I really liked this article on The Geography of Americans who work from Home. I have been doing that for over 15 years and find it very productive. This luxury is possible only in certain industries and for certain types of jobs.
Working from home is more common in knowledge-based metros, being associated with the share of the workforce in knowledge, professional and creative jobs (.37) and even more so with the share of adults that hold college degrees (.50). Working from home is also associated with the concentration of high-tech industry (.34) and levels of innovation (.42, measured as patents per workers). The way workers commute factors in as well.
Whenever I see a trend, I think of product opportunities. I think there are many ways to serve this segment. May be worth doing some research to find out what they are.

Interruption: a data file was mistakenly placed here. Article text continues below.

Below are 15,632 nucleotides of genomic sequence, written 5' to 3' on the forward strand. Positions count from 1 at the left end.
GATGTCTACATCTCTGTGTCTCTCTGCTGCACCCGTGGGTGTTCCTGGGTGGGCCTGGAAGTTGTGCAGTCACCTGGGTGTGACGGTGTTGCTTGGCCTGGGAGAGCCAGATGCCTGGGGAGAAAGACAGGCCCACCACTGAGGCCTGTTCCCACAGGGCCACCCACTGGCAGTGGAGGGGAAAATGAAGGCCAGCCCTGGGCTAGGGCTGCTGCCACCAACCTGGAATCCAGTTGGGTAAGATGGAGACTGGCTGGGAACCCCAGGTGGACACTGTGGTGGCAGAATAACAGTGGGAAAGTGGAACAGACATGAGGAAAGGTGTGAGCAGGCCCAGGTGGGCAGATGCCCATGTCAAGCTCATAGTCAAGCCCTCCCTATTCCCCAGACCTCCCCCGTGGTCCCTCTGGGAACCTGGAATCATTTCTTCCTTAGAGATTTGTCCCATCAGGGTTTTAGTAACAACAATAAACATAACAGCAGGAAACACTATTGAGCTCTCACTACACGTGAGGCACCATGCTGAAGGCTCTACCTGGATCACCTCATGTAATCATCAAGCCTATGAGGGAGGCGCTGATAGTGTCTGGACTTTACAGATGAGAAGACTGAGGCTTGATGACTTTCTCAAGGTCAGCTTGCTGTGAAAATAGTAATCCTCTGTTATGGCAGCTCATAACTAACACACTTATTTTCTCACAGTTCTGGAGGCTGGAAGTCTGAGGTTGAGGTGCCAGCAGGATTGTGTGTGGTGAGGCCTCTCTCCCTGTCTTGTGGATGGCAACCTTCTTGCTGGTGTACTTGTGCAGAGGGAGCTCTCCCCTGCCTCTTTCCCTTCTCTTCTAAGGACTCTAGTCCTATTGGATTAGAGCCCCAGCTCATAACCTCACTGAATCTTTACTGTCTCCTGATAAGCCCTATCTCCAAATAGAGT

Dorai, one market I am very gung-ho about, is that of ‘trailing spouses’ – Think of the H4 visa wives and husbands that go to the US. That’s talent rotting. Also retired workforce and moms with children to tend to – That’s another market that has to be tapped.
I wish someone gives it a serious go!
Good point. Since they cannot work in US, they can actually telecommute for Indian companies and get paid in India. I am not a legal expert to know whether this can be done. But it certainly begs some research.
I informally adviced a group of spouses (all women) who are trying to form informal network for exchanging knowledge (not for work). http://www.talkingcranes.com/ You can check them out and may be even float a couple of queries.
Dorai – i have been doing this for the last 8 years and am a huge fan. It offers the woman in the workforce a perfect opportunity to use their skills without compromising on kids welfare.
Pro: It offers the perfect work life balance without greatly compromising on income.
Con: it takes away from valuable networking and learning opportunities.
Thanks for sharing this with us.